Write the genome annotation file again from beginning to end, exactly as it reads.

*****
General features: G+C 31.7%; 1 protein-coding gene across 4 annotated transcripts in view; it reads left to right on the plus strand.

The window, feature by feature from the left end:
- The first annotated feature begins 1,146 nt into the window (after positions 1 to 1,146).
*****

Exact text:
General features: G+C 31.7%; 1 protein-coding gene across 4 annotated transcripts in view; it reads left to right on the plus strand.

The window, feature by feature from the left end:
- The first annotated feature begins 1,146 nt into the window (after positions 1 to 1,146).